The president of Malawi has described travel bans imposed by several nations — including the United States — in response to a new strain of the coronavirus as “Afrophobia,” joining other African leaders in condemning the restrictions.

Many countries have closed their borders to travelers from southern Africa after the new virus variant, dubbed omicron, was identified by South African scientists last week. Experts have warned that travel restrictions probably are too late to be effective, with cases already emerging as far away as Asia and Australia.

The bans have also angered political leaders in Africa who view them as hasty and unjustified — scapegoating countries that have been quick to come forward with information on a potentially dangerous new variant. South Africa’s health minister described the measures Friday as “misdirected” and “draconian.”

“We are all concerned about the new covid variant and owe South Africa’s scientists our thanks for identifying it before anyone else did,” Malawi’s president, Lazarus Chakwera, wrote Sunday in a Facebook post. “But the unilateral travel bans now imposed on [Southern African Development Community] countries by the UK, EU, US, Australia, and others are uncalled for. Covid measures must be based on science, not Afrophobia.”

On Nov. 28, South Africa's President Cyril Ramaphosa condemned countries that imposed travel bans on his country and its neighbors over the omicron variant. (Reuters)

It is not the first time that countries where new variants have been found have been ostracized for the discovery. The World Health Organization introduced a new naming system, using the Greek alphabet, for coronavirus variants of concern earlier this year in part to avoid the stigma associated with attaching country names to variants.

The highly transmissible delta variant cutting a deadly path across Europe and spreading in the United States was previously known as the “Indian variant,” after where it was first found. Similarly, a strain known as alpha was initially called the “U.K. variant” because it emerged in the United Kingdom.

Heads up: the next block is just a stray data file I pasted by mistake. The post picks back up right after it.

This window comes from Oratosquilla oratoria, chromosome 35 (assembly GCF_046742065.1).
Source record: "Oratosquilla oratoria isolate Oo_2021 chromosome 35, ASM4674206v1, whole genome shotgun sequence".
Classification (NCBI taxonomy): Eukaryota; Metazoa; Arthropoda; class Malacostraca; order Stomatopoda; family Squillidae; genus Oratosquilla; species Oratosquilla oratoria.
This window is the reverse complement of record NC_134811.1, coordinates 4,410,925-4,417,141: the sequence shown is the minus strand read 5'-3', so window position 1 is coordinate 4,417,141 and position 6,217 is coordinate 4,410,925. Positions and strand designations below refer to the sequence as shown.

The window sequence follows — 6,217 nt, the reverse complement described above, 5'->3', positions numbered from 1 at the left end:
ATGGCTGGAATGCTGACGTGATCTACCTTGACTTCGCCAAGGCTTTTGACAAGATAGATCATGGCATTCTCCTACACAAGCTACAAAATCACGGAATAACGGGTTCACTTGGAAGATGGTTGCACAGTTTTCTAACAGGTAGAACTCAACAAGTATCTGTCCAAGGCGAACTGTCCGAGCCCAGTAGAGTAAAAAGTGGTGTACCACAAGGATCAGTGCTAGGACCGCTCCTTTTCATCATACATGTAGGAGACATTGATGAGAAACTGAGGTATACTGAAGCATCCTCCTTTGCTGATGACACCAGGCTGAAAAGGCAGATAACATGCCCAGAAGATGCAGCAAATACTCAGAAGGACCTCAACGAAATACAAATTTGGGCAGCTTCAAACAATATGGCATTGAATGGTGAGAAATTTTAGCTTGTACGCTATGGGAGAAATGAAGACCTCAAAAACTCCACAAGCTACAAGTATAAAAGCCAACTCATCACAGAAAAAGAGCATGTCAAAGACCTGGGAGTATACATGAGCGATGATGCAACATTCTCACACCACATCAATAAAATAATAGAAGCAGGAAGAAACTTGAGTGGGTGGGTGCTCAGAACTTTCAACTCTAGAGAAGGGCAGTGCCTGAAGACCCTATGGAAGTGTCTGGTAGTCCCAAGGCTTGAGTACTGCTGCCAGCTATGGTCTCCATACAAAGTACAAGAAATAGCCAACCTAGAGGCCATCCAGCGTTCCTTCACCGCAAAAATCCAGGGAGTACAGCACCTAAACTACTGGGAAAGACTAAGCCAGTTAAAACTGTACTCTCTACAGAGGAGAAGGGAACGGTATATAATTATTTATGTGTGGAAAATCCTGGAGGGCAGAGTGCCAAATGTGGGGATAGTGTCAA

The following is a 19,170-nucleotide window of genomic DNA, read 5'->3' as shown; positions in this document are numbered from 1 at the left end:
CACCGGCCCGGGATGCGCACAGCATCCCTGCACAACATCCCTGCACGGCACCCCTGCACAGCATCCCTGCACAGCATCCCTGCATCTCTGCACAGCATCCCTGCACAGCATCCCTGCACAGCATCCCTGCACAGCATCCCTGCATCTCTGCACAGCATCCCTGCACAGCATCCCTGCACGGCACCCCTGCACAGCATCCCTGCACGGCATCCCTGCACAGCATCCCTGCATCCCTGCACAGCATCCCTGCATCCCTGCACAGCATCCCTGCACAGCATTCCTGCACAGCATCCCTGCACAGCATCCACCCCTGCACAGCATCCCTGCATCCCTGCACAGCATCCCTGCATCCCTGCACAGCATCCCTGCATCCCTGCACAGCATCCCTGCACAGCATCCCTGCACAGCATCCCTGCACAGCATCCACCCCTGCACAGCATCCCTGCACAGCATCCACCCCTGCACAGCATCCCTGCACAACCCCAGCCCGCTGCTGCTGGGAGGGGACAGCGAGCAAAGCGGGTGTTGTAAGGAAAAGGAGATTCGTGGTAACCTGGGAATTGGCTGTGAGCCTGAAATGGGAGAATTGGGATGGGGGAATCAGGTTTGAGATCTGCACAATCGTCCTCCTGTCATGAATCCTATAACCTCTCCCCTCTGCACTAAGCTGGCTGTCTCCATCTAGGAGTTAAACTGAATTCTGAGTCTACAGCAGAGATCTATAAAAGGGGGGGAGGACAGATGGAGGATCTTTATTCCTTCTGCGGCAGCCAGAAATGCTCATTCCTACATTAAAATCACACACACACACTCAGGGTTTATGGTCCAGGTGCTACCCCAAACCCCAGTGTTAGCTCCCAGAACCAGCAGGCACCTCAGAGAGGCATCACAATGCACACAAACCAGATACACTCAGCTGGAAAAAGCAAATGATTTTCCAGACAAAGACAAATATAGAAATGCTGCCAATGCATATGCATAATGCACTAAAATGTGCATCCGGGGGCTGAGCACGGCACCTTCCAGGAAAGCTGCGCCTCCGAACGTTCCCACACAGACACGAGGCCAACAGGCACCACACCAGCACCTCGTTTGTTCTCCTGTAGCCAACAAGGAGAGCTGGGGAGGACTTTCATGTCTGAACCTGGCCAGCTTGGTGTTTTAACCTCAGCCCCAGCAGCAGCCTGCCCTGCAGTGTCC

At critical points early in the pandemic, as the virus first emerged in Wuhan, Chinese authorities appeared to put secrecy and order ahead of openly confronting the growing crisis, potentially delaying its pandemic response.

Dozens of nations imposed travel bans on China in early 2020, sparking a pushback from Beijing, which viewed itself as the original scapegoat. China subsequently proposed an alternative theory that the virus could have come from overseas, possibly via frozen food imports — although it has presented little support for that.

Matshidiso Moeti, the WHO’s Africa director, said Sunday that with the omicron variant surfacing around the world, imposing travel bans that target Africa “attacks global solidarity.”

South African President Cyril Ramaphosa said he was “deeply disappointed” by the travel bans and called for them to be lifted immediately.

“The prohibition of travel is not informed by science. Nor will it be effective in preventing the spread of this variant,” he said in a televised broadcast. “The only thing the prohibition on travel will do is to further damage the economies of the affected countries and undermine their ability to respond to and also to recover from the pandemic.”